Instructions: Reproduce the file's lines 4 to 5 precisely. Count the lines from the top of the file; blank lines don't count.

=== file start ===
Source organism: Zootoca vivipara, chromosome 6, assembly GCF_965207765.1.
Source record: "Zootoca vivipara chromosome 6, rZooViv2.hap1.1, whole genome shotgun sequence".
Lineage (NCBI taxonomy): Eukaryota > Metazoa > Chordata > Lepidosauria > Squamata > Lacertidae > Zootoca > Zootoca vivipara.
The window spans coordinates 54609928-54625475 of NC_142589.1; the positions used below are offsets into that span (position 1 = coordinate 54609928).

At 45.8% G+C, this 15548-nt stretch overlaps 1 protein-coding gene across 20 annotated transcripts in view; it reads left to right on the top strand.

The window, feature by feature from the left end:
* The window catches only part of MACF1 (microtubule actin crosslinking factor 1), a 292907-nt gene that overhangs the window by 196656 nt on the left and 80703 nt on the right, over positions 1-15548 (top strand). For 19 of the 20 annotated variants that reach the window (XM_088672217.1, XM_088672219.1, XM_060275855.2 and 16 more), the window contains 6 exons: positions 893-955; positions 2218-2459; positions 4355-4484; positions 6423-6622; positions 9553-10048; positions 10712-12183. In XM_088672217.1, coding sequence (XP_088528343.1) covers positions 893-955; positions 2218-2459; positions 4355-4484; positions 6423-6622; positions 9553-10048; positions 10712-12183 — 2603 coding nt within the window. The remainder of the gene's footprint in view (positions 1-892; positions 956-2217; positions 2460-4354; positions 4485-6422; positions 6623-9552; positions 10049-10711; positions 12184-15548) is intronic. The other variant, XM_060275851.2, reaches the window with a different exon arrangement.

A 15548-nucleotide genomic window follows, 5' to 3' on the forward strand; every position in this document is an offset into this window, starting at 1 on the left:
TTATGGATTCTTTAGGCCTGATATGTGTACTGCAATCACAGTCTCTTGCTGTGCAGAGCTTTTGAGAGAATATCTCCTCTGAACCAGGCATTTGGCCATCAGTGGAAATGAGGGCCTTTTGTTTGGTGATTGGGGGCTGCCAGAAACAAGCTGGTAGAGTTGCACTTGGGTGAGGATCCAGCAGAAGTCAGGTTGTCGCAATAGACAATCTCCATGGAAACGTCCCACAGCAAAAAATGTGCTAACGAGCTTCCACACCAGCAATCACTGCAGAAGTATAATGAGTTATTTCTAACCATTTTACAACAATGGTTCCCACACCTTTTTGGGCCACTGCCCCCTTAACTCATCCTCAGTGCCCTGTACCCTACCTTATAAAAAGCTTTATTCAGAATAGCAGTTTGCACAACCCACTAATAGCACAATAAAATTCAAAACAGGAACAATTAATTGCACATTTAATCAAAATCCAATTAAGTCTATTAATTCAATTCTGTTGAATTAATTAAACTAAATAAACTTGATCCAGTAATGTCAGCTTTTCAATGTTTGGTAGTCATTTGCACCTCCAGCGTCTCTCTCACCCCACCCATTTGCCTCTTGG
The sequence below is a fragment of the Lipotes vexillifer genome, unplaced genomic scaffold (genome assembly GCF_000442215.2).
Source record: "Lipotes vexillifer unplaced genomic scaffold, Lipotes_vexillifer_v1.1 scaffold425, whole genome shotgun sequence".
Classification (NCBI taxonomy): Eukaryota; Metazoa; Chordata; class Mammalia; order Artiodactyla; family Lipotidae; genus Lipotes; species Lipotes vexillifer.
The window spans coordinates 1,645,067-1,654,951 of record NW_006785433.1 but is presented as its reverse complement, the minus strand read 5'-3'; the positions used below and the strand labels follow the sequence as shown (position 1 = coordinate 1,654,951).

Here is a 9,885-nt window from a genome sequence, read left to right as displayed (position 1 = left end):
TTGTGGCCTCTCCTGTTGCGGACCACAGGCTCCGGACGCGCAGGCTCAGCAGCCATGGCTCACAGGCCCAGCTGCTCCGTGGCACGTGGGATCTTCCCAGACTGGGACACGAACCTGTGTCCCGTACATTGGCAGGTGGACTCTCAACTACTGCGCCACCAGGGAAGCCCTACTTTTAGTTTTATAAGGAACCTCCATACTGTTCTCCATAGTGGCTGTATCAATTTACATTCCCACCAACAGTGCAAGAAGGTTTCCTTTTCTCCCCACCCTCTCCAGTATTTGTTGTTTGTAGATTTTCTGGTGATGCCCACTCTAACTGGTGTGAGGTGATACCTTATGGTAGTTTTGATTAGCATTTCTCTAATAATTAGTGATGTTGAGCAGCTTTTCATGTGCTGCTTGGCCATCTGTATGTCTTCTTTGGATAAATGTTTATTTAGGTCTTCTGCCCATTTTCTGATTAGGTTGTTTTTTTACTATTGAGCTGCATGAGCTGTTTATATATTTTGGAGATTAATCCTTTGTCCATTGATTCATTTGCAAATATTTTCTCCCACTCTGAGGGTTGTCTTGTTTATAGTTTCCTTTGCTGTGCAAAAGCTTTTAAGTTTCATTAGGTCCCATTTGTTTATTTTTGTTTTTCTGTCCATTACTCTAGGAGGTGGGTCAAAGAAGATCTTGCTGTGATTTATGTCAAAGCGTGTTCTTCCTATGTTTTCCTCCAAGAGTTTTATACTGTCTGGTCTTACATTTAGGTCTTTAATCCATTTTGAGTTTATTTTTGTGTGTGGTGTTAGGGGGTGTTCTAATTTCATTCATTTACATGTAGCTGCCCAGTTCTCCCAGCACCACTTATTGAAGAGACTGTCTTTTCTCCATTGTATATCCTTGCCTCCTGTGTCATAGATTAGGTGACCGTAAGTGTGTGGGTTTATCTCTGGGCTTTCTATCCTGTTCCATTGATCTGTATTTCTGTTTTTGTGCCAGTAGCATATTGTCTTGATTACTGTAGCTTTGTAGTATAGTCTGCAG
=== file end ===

The window spans coordinates 54609928-54625475 of NC_142589.1; the positions used below are offsets into that span (position 1 = coordinate 54609928).

At 45.8% G+C, this 15548-nt stretch overlaps 1 protein-coding gene across 20 annotated transcripts in view; it reads left to right on the top strand.